In Egypt, demonstrators filled the streets of Cairo and Alexandria Sunday, to protest the bombing at a Christian church on New Year’s Eve.  The deadly blast killed 21 people and injured nearly 100 others.  The victims have all been identified, according to the AP,  but  authorities are still trying to establish the identity of the suicide bomber.

Residents are angry and fearful. They accuse the government of failing to provide enough security – especially after a group affiliated with Al-Qaeda in Iraq recently renewed threats to attack churches in Egypt.  From Alexandria, FSRN’s Aya Batrawy reports.

Two unarmed Palestinians killed in West Bank
Eleven protesters remain in jail in Israel today after dumping empty tear gas canisters at the home of the US Ambassador on Saturday. The demonstration followed an earlier event in Tel Aviv where hundreds protested the death of a Palestinian woman injured during a protest Friday.

Jawaher Abu Rahma died after inhaling tear gas used to break up a weekly protest against the barrier wall in Bil’in.  Abu Rahma’s brother died in 2009 when he was shot with a tear gas canister at a similar protest.  Mustafa al-Barghouti with the Palestinian National Initiative spoke to Iran’s Press TV about the attacks on West Bank demonstrators.

“What we see here is an escalation of civil violence used by the Israeli Army against peaceful, nonviolent demonstrators.  And this is happening because Israel feels impunity against international law, against international community.”

Yesterday, another unarmed Palestinian was killed.  Israeli Defense Forces shot 24-year old farm worker Ahmad Maslamani as he approached an army checkpoint.  According to the New York Times, Maslamani worked at nearby Israeli settlements.

In other news from Gaza, a humanitarian aid convoy that originated in India arrived today.  The Asia 1 convoy originally included 170 humanitarians from 15 Asian nations – but Egypt refused visas for some from Iran and Jordan.  About 100 remaining activists brought power generators for use in hospitals.  Another Asia 1 boat is scheduled to arrive later – the ship is laden with medicine, food and toys.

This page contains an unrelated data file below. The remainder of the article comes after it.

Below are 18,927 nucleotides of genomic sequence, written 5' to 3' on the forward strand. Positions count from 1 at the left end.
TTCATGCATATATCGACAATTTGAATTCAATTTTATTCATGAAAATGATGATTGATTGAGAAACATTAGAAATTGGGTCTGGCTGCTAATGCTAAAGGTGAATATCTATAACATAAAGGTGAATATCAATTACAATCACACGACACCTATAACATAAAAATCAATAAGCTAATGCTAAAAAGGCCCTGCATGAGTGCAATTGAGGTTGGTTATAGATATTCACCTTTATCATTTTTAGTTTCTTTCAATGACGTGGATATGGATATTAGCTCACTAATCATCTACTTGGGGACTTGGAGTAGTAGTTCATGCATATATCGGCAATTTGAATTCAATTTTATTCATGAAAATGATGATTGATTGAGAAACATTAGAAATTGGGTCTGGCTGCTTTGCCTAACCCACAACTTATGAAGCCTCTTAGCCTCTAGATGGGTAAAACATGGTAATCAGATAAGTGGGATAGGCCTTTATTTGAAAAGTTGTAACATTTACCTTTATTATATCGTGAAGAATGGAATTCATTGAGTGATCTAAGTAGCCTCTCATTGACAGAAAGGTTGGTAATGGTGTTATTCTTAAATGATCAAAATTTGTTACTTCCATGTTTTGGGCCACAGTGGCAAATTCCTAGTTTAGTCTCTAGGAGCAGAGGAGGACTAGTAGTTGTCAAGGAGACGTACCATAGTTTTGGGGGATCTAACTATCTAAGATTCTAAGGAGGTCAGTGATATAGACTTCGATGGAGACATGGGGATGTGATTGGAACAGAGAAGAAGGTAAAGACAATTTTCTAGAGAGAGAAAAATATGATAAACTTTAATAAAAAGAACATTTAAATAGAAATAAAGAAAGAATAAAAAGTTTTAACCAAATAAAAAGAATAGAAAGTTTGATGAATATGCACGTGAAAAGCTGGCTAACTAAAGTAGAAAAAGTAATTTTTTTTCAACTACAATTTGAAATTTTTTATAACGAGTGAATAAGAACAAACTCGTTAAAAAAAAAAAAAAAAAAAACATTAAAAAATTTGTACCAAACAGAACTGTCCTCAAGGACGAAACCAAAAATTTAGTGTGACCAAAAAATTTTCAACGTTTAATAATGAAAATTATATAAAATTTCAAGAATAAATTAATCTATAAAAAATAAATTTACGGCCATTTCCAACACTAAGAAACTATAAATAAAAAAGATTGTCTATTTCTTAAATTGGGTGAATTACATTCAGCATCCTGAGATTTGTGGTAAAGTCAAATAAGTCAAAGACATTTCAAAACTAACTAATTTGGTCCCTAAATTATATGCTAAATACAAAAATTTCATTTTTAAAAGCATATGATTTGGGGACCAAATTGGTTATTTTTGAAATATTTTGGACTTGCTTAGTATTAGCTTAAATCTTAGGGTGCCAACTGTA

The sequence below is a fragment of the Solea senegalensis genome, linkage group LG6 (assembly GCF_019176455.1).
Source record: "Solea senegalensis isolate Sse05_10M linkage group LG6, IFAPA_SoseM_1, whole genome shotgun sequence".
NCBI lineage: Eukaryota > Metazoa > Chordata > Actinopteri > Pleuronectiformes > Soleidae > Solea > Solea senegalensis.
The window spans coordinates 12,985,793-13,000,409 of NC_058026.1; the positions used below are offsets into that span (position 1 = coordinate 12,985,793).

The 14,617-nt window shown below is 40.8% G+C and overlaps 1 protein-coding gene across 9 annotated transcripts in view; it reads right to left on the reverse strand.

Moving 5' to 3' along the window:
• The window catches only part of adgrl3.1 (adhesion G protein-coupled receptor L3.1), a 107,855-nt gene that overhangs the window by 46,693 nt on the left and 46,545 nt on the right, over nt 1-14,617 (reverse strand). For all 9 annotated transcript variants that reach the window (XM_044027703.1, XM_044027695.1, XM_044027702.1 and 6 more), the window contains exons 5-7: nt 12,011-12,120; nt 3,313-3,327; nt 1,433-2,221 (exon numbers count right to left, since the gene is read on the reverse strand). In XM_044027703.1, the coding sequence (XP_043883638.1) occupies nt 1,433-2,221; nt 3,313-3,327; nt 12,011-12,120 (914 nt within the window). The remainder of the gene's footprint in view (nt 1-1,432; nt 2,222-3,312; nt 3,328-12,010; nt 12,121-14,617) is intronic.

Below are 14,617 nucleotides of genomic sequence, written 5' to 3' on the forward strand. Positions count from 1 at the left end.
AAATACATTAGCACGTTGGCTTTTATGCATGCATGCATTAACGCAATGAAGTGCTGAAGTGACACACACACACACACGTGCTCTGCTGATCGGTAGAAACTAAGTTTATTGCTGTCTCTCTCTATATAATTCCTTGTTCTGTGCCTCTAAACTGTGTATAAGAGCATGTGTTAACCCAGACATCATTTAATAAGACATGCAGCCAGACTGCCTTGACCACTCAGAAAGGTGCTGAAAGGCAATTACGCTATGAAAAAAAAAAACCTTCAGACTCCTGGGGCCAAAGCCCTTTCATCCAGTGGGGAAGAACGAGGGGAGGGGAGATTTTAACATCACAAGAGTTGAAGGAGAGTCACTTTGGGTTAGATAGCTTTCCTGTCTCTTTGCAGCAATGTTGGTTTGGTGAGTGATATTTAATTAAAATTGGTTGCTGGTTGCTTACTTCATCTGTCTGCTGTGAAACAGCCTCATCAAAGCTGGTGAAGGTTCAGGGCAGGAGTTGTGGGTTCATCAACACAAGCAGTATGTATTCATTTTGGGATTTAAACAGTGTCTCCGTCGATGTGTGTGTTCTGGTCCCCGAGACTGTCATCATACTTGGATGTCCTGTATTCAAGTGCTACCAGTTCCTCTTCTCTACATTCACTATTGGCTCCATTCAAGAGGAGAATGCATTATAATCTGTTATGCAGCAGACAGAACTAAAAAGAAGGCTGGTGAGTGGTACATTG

Gaza war survivor speaks out
As tensions flare in the occupied territories, Palestinians are marking the two-year anniversary of the Israeli attack on Gaza.  Israeli Defense Forces began the ground attack on January 3rd, 2009.  The violence left more than 1000 dead, the majority women and children.  One of those affected was Palestinian medical doctor Izzeldin Abuelaish.  Three of his daughters and a niece died when his house was bombed, an event that unfolded live on Israeli TV.  Today, we’ll hear the first of a two-part interview with Dr. Abuelaish, conducted by Paul Jay of the Real News Network.

Protest clashes as indigenous Rapa Nui push for rights on Easter Island
And now we head to the Southern Pacific Ocean and the remote island of Rapa Nui, also called Easter Island.

This was the scene last week, as indigenous islanders clashed with Chilean security forces.  Rapa Nui is a “special territory” of Chile.  In the late 1800’s the indigenous population was sold as slaves.  Later they were confined to a single settlement on the island, while the government rented the rest of the land out as a sheep farm.  It wasn’t until 1966 that the residents were given citizenship status and allowed to leave the settlement.

The recent clashes are a continuation of years of conflict over indigenous human rights and territory issues.  Video of the latest incident was posted by the Washington-based Indian Law Resource Center.  The Center’s DC Director, Armstrong Wiggins, joins FSRN today.

UN launches new program to protect women’s rights
Former President of Chile Michelle Bachelet will be leading a new body at the United Nations – UN Women.  Four agencies will comprise UN Women, which aims to end violence against women and increase opportunities.  Bachelet spoke to UN Radio’s Jocelyne Sambira about the UN’s new approach to gender issues.